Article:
When looking at Facebook pages about USP Victorville I recognized a picture of Dr. Mutulu Shakur and remembered seeing him around when I was there. I also seem to recall speaking to him once or twice in the law library, but I did not know who he was at the time and I do not recall what we were talking about. I think it had something to do with the Lexis Nexis software or case law. I spent a lot of time working on my case on the time and he was working on his. After that people would point him out to me sometimes and tell me that he was Tupac's dad. One day somebody told me about how he had to battle the government in court for decades just be eligible for parole consideration. Shortly before my release in 2016 I was in the Special Housing Unit (SHU) for making hooch and I heard on the radio that he was finally able to see the parole board, but did not find out what they decided or why until much later.
I never knew just how much of a following he had until I stumbled on his photo online and Googled his name. When I went to his website I read his denial from the United States Parole Commission and it really pissed me off because their rational is retarded.
They cited incident reports he has gotten over the years for minor things like contacting the public without permission, "abusing" the phone by using it to give a speech, and signing letters with the phrase "Stiff Resistance." Apparently it is not possible for a convicted felon to be both rehabilitated and a vocal opponent of the oppressive terrorist organization that calls itself the Federal Government of the United States of America. If that is true than I will never be "rehabilitated" either because I will continue speaking out against the feds until the day I die. The parole board's decision in his case made me realize how lucky I was to have a release date that did not depend on them because if I needed their approval I never would have been released.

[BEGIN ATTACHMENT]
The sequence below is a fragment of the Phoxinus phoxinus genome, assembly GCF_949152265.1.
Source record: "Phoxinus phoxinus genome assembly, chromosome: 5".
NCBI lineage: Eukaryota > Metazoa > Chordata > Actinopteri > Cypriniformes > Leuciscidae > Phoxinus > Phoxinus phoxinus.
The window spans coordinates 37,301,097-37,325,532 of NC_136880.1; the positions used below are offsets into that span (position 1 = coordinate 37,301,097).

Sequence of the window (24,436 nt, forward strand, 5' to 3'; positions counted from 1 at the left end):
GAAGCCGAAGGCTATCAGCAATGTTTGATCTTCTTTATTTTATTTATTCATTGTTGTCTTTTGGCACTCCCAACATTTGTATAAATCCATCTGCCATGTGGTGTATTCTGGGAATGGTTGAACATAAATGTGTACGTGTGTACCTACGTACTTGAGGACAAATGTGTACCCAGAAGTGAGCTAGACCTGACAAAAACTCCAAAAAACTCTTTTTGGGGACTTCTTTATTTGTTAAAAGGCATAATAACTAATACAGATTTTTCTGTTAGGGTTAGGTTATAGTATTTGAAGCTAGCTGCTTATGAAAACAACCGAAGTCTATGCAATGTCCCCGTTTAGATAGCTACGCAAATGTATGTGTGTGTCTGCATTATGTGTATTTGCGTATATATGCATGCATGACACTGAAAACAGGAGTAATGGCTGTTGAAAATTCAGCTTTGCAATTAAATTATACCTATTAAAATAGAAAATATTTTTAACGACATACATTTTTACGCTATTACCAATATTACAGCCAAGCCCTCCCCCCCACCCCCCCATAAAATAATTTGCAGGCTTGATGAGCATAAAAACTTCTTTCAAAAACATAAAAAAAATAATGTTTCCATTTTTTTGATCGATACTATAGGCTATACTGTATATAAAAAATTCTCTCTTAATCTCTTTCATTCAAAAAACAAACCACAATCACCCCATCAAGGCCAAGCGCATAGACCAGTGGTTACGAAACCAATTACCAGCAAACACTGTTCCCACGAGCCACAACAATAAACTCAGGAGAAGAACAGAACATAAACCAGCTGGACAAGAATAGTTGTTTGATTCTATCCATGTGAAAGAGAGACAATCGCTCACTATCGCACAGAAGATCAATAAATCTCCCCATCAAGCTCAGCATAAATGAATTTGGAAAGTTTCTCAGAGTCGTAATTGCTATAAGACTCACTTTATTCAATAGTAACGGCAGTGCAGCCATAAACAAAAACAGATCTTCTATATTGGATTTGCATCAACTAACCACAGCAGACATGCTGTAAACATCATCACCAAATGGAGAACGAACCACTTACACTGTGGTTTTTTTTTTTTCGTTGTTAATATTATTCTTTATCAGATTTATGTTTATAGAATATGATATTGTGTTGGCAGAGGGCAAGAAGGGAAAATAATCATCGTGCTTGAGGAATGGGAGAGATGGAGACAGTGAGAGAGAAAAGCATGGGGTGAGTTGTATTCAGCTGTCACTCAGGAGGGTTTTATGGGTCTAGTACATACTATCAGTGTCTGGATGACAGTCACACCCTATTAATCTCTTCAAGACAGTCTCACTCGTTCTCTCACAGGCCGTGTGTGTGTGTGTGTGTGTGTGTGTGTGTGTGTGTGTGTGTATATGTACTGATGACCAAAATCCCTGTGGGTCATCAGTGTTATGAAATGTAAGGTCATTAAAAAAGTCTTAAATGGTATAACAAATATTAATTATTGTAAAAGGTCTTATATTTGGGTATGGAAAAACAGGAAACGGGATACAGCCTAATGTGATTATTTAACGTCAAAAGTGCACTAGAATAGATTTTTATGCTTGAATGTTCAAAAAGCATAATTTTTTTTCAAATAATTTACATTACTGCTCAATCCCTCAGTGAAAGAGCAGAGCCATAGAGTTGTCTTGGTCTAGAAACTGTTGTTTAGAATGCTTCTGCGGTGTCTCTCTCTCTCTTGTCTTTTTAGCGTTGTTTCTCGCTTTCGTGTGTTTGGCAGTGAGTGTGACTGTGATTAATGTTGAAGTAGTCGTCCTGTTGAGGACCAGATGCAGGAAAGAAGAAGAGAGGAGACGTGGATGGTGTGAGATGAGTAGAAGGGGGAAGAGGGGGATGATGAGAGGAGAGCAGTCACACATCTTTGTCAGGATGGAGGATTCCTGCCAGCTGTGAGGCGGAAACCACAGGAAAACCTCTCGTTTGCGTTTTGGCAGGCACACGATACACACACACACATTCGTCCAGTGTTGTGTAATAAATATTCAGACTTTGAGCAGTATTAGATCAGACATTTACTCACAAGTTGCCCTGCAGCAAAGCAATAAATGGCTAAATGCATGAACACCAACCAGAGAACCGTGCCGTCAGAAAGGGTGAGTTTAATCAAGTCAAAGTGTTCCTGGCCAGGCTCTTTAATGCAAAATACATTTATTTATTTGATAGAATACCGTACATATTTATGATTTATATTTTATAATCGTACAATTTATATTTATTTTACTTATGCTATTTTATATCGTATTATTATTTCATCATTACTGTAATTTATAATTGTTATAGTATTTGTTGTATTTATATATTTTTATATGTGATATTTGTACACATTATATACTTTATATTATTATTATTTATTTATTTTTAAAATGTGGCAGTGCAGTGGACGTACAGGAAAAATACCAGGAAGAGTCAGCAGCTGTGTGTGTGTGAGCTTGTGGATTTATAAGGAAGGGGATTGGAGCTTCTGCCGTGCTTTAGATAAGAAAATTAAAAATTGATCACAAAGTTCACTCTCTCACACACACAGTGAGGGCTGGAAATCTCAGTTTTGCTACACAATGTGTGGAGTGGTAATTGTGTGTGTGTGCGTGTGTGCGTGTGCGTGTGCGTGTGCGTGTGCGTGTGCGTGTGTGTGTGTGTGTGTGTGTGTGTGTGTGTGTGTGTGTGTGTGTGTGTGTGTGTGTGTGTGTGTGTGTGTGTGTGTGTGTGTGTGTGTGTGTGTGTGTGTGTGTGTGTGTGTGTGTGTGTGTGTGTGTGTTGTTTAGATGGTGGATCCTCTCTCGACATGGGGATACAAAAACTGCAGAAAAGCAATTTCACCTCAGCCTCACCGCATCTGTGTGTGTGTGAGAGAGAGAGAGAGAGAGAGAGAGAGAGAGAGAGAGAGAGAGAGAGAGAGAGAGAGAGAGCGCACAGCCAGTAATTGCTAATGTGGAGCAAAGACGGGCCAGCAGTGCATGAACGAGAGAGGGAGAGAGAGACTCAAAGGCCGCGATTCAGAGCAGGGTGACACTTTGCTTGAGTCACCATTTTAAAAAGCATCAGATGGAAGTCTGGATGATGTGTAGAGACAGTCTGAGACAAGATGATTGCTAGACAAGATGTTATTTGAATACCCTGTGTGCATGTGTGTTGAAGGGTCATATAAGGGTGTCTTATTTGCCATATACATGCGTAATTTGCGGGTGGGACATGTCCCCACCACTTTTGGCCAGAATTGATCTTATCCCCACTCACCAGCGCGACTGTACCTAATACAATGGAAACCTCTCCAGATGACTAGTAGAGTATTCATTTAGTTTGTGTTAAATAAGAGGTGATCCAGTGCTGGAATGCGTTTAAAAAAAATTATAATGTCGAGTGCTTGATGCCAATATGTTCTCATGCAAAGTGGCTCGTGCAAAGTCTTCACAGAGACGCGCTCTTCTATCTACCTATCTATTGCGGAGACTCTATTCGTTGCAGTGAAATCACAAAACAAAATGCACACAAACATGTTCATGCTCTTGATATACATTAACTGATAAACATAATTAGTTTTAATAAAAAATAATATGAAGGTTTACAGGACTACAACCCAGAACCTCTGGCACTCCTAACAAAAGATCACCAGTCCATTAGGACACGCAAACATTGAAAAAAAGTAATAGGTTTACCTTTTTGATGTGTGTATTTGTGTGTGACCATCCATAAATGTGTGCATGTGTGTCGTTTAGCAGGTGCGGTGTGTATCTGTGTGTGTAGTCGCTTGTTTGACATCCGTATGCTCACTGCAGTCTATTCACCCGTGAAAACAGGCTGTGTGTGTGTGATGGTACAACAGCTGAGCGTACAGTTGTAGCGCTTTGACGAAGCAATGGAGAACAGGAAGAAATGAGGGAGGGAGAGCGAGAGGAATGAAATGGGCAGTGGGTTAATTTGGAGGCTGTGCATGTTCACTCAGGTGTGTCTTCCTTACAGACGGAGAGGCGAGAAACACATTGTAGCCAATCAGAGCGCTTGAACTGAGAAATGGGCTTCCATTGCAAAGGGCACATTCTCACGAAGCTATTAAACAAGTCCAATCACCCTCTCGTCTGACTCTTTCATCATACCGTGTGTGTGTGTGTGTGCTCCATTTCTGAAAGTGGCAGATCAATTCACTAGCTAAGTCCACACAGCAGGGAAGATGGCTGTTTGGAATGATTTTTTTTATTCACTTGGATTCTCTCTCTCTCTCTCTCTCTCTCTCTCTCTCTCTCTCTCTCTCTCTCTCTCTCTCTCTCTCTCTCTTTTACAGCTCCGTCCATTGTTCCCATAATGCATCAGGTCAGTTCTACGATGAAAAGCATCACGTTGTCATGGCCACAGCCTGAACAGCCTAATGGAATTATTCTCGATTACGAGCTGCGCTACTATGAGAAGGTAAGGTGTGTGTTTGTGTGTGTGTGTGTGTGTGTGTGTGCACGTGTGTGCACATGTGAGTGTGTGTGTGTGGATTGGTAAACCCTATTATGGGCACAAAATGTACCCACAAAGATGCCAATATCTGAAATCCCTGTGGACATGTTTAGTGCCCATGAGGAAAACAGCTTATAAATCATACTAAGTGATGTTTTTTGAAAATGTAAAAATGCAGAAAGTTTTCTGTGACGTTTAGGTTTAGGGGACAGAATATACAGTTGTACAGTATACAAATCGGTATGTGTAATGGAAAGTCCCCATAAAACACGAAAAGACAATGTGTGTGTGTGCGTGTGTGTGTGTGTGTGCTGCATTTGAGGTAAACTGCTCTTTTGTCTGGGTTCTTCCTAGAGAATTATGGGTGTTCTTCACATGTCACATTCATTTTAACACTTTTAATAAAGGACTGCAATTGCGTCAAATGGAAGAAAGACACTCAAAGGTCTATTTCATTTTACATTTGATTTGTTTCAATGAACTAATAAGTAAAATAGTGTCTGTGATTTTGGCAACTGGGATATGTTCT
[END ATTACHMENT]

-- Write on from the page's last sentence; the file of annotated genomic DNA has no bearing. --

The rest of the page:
They even blamed him for stuff other people posted on his website. Like he is the webmaster, give me a break. I can relate though. I wouldn't have even been there if people had not blamed me for stuff other people said on my website, long story. He is a political prisoner in my book. Had I known who he was when we met I probably would have picked his brain to the point of driving him crazy and forcing him to either do all he could to avoid me for the sake of his own sanity or complain to my people to put me in check, so maybe it is better that I did not know anything about him.
Since originally writing about Mutulu, the parole board again refused to release him in 2018. He is now suing the government for several erroneous interpretations of the law that they are using in his case. The USPC seems to always go into his hearings with their minds made up. It is like they are saying, "well, since we have not choice but to consider you for parole here we are and your parole is denied." Unlike most prisoners, Shakur has the resources to fight the feds in court, but unfortunately his case seems to be one where they really dug in their heels.